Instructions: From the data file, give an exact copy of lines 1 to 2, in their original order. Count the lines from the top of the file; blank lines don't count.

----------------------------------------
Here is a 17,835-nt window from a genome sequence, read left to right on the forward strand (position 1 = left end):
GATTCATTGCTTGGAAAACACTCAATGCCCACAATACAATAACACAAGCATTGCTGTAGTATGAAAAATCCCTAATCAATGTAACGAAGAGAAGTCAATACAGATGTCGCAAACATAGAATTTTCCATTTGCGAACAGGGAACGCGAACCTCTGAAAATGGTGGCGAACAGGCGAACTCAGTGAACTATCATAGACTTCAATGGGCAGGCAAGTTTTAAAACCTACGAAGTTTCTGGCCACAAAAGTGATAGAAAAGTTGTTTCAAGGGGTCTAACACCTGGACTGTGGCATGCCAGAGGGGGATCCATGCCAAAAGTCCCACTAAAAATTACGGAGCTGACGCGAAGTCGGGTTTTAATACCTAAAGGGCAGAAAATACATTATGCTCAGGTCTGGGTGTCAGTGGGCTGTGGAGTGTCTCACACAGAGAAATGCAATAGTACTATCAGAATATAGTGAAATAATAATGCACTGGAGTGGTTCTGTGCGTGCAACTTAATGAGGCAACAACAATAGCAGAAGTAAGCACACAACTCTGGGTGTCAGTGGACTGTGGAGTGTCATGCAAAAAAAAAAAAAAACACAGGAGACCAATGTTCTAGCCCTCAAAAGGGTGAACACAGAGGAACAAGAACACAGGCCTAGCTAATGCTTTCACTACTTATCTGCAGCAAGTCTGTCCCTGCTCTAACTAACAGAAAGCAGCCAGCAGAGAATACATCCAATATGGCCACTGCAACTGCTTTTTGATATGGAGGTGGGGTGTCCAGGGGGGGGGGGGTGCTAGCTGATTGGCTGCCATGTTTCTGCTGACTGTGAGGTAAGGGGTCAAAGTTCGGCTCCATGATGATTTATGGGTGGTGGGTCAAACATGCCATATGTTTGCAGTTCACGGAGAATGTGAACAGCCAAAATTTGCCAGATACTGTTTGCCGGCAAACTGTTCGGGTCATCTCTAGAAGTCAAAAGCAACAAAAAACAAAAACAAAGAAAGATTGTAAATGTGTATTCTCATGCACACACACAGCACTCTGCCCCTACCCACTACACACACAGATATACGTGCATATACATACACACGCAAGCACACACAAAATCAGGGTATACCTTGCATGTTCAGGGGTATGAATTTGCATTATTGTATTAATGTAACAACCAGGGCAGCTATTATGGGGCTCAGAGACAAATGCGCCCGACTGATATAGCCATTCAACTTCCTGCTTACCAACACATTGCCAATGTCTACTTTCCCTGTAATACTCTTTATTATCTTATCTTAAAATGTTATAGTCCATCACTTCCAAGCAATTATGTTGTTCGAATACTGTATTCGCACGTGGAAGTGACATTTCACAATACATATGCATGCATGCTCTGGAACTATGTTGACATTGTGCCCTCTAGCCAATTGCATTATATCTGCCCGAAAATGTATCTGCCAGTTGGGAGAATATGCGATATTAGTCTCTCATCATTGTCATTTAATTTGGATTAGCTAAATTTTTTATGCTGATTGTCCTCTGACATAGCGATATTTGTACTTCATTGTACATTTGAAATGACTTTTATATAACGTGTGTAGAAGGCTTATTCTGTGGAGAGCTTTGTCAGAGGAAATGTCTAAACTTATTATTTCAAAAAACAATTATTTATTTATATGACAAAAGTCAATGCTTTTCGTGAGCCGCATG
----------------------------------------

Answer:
Here is a 17,835-nt window from a genome sequence, read left to right on the forward strand (position 1 = left end):
GATTCATTGCTTGGAAAACACTCAATGCCCACAATACAATAACACAAGCATTGCTGTAGTATGAAAAATCCCTAATCAATGTAACGAAGAGAAGTCAATACAGATGTCGCAAACATAGAATTTTCCATTTGCGAACAGGGAACGCGAACCTCTGAAAATGGTGGCGAACAGGCGAACTCAGTGAACTATCATAGACTTCAATGGGCAGGCAAGTTTTAAAACCTACGAAGTTTCTGGCCACAAAAGTGATAGAAAAGTTGTTTCAAGGGGTCTAACACCTGGACTGTGGCATGCCAGAGGGGGATCCATGCCAAAAGTCCCACTAAAAATTACGGAGCTGACGCGAAGTCGGGTTTTAATACCTAAAGGGCAGAAAATACATTATGCTCAGGTCTGGGTGTCAGTGGGCTGTGGAGTGTCTCACACAGAGAAATGCAATAGTACTATCAGAATATAGTGAAATAATAATGCACTGGAGTGGTTCTGTGCGTGCAACTTAATGAGGCAACAACAATAGCAGAAGTAAGCACACAACTCTGGGTGTCAGTGGACTGTGGAGTGTCATGCAAAAAAAAAAAAAAACACAGGAGACCAATGTTCTAGCCCTCAAAAGGGTGAACACAGAGGAACAAGAACACAGGCCTAGCTAATGCTTTCACTACTTATCTGCAGCAAGTCTGTCCCTGCTCTAACTAACAGAAAGCAGCCAGCAGAGAATACATCCAATATGGCCACTGCAACTGCTTTTTGATATGGAGGTGGGGTGTCCAGGGGGGGGGGGGTGCTAGCTGATTGGCTGCCATGTTTCTGCTGACTGTGAGGTAAGGGGTCAAAGTTCGGCTCCATGATGATTTATGGGTGGTGGGTCAAACATGCCATATGTTTGCAGTTCACGGAGAATGTGAACAGCCAAAATTTGCCAGATACTGTTTGCCGGCAAACTGTTCGGGTCATCTCTAGAAGTCAAAAGCAACAAAAAACAAAAACAAAGAAAGATTGTAAATGTGTATTCTCATGCACACACACAGCACTCTGCCCCTACCCACTACACACACAGATATACGTGCATATACATACACACGCAAGCACACACAAAATCAGGGTATACCTTGCATGTTCAGGGGTATGAATTTGCATTATTGTATTAATGTAACAACCAGGGCAGCTATTATGGGGCTCAGAGACAAATGCGCCCGACTGATATAGCCATTCAACTTCCTGCTTACCAACACATTGCCAATGTCTACTTTCCCTGTAATACTCTTTATTATCTTATCTTAAAATGTTATAGTCCATCACTTCCAAGCAATTATGTTGTTCGAATACTGTATTCGCACGTGGAAGTGACATTTCACAATACATATGCATGCATGCTCTGGAACTATGTTGACATTGTGCCCTCTAGCCAATTGCATTATATCTGCCCGAAAATGTATCTGCCAGTTGGGAGAATATGCGATATTAGTCTCTCATCATTGTCATTTAATTTGGATTAGCTAAATTTTTTATGCTGATTGTCCTCTGACATAGCGATATTTGTACTTCATTGTACATTTGAAATGACTTTTATATAACGTGTGTAGAAGGCTTATTCTGTGGAGAGCTTTGTCAGAGGAAATGTCTAAACTTATTATTTCAAAAAACAATTATTTATTTATATGACAAAAGTCAATGCTTTTCGTGAGCCGCATG